SW: So I see those as students engaging with issues that are related to them here on campus — happening here on campus but having broader social implications. So the protests are prodding at the University to do something for affirmative action same as the policy which now has been changed with tuition equality for students who are so-called undocumented … So, tuition equality, my understanding, is that all the students, many of the students, who are involved in that struggle are not themselves students who would benefit, and they see that as an issue. In the affirmative action case it was less so, but, still, many white students were involved in affirmative action, so that’s not a particularly important point, but that’s what I think about how activism takes place.

SC: I think also, kind of getting back to something I was originally saying, that the perhaps the opportunities to be engaged are expanded through new media, and also the levels of engagement are expanded, so the range of engagement, you know, from deeply playing a leadership role deep in a movement to simply liking something or forwarding the link to raise awareness and then you’re done.

SW: Yeah. Signing online participation.

SC: Right, yeah. And some people call that “slacktivism.” And I think that, you know, I still see this as kind of an added layer of being involved instead of replacing other forms of involvement. But I think that the range is expanded this way. So we know about more things, we can be aware of more things, we can pass on awareness of more things. And I think it’s really good on the one hand: It gives people more opportunities to find things that they care about, to raise awareness and to be engaged. On the other hand, you know, you can make the argument that it sort of waters down your commitments a little bit. Instead of pursuing these one or two things, you’re sort of all over the board.

SW: So is that the same as the slacktivism argument? Or is slacktivism something different?

SC: It might be some more slacktivism. The slacktivism argument is that instead of getting out of your chair, it’s easy to sit there and make a key stroke and feel like you did something when, really, it may or may not add up to anything at all tangible. But I think that even when someone is just making a few keystrokes, if they feel like they did something, if they feel like they expressed that voice, that feeling alone is important because it makes somebody feel engaged. Even if it doesn’t tangibly add up to anything, if you feel like you have a voice and that you matter and that you’re engaged, research shows you’re more likely to actually get out of your chair and do stuff. So that counts.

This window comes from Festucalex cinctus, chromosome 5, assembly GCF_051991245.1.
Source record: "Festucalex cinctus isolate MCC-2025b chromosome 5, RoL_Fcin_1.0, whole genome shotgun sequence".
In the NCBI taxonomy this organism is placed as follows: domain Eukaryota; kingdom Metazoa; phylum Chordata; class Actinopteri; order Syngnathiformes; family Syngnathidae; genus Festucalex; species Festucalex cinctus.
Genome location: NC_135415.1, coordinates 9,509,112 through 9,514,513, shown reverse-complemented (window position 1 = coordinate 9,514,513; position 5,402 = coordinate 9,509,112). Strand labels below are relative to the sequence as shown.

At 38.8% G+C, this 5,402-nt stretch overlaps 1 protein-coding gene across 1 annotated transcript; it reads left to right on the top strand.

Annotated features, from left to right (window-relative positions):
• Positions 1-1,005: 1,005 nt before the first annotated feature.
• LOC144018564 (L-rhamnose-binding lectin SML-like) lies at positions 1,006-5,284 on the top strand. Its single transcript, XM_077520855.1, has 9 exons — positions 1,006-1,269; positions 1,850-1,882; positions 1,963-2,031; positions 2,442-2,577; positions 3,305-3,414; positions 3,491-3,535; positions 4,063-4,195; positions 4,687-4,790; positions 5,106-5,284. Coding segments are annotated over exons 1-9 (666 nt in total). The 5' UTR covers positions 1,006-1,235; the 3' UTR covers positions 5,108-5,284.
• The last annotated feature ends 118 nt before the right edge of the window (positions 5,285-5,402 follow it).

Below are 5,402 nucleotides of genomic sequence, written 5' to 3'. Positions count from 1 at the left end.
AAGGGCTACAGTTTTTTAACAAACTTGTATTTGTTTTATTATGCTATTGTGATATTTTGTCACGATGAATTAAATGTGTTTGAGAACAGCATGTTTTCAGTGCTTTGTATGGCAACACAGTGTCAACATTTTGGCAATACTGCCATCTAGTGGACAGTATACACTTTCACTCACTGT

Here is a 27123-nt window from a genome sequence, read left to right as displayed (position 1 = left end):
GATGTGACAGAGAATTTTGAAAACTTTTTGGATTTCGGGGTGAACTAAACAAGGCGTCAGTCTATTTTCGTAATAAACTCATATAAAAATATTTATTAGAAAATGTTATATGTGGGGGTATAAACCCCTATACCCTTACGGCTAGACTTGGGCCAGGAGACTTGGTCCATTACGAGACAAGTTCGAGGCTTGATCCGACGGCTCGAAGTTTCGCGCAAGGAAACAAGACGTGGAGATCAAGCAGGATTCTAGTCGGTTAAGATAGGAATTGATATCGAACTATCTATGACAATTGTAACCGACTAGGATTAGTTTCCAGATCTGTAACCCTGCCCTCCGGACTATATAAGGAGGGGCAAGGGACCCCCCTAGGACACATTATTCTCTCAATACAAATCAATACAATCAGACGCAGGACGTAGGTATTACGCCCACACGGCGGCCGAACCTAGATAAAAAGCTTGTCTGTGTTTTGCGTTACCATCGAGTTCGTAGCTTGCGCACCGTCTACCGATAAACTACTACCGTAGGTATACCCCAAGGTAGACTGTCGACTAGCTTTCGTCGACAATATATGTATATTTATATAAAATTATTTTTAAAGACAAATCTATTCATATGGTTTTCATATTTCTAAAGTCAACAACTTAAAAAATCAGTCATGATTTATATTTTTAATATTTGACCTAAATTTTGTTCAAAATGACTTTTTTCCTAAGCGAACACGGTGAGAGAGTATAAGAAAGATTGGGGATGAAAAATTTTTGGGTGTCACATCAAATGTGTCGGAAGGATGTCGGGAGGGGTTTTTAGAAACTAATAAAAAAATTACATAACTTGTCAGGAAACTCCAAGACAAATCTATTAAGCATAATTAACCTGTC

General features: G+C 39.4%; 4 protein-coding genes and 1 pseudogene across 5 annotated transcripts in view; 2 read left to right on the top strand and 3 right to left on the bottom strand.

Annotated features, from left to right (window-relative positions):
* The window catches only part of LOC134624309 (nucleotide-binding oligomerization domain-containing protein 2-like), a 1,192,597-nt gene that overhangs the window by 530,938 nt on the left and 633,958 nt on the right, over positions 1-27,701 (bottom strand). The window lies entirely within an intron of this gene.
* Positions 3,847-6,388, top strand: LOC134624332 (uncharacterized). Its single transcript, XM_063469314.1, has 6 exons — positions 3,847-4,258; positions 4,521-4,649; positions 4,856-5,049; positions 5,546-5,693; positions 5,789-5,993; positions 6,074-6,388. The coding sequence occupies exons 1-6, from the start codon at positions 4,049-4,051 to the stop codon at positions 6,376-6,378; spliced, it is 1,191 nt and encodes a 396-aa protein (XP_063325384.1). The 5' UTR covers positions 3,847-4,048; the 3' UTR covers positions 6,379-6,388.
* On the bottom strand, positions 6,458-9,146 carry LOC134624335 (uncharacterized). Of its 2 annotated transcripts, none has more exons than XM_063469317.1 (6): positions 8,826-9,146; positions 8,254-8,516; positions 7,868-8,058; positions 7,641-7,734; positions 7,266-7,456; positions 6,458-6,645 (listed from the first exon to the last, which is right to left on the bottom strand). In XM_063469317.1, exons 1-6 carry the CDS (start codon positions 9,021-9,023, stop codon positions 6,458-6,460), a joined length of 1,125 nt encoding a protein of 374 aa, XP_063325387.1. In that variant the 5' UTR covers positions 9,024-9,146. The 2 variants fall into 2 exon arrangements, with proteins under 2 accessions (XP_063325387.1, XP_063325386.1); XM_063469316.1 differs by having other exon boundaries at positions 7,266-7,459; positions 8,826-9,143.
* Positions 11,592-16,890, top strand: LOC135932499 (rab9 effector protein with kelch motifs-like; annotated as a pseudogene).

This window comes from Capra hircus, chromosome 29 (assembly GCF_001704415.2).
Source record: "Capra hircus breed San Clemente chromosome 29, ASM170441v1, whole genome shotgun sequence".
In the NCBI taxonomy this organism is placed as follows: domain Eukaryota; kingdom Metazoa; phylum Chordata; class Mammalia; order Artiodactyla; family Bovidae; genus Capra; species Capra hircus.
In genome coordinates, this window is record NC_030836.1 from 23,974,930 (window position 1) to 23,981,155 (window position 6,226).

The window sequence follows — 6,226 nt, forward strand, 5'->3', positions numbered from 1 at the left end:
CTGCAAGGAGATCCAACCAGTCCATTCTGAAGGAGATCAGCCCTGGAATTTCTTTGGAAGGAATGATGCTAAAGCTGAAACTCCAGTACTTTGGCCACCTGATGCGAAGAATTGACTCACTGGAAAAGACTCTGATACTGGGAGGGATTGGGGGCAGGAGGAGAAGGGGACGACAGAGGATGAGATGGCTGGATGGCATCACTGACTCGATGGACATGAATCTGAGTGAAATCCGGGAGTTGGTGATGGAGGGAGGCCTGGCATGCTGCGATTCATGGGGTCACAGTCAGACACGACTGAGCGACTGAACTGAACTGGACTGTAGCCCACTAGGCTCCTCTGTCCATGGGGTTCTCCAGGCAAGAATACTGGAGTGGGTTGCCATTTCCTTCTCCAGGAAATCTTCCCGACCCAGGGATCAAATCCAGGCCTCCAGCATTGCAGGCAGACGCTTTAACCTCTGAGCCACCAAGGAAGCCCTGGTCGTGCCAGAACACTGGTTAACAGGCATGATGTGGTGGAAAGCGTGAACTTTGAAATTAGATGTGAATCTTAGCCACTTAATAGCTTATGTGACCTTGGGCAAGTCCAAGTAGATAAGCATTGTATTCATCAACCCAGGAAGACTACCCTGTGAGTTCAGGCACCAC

SW: So it sounds like you’re challenging, at least in part, the slacktivism argument.

SC: I am.

SW: You’re saying there’s another way to see it. I completely agree, that sense of “I am doing something” is important for oneself and for the potential of future activism. And I don’t think we should ever let a question of, “Is this one act actually doing anything?” be the only way to judge activism. Plenty of acts which we see as genuine activism—protests acts—could be said to not have in that moment or in that direct sense achieved the goal, but I don’t really think they shouldn’t be relevant or insignificant. They are part of a broader set of acts and the broader politics and the struggle.

SC: And the expression of a voice.

SW: Exactly. And the fact that, you know, for marches things are a lot more visible. Part of why people participate is what you said about those keystrokes, is feeling that I’m connected to other people — I’m engaged, I’m part of this effort to do something, I care. And that’s just, I think, you’re framing of that, technology allows for different levels, is really important.

Correction appended: A previous version of this article misstated Prof. Stephen Ward's title at the University. He is an associate professor, not an assistant professor.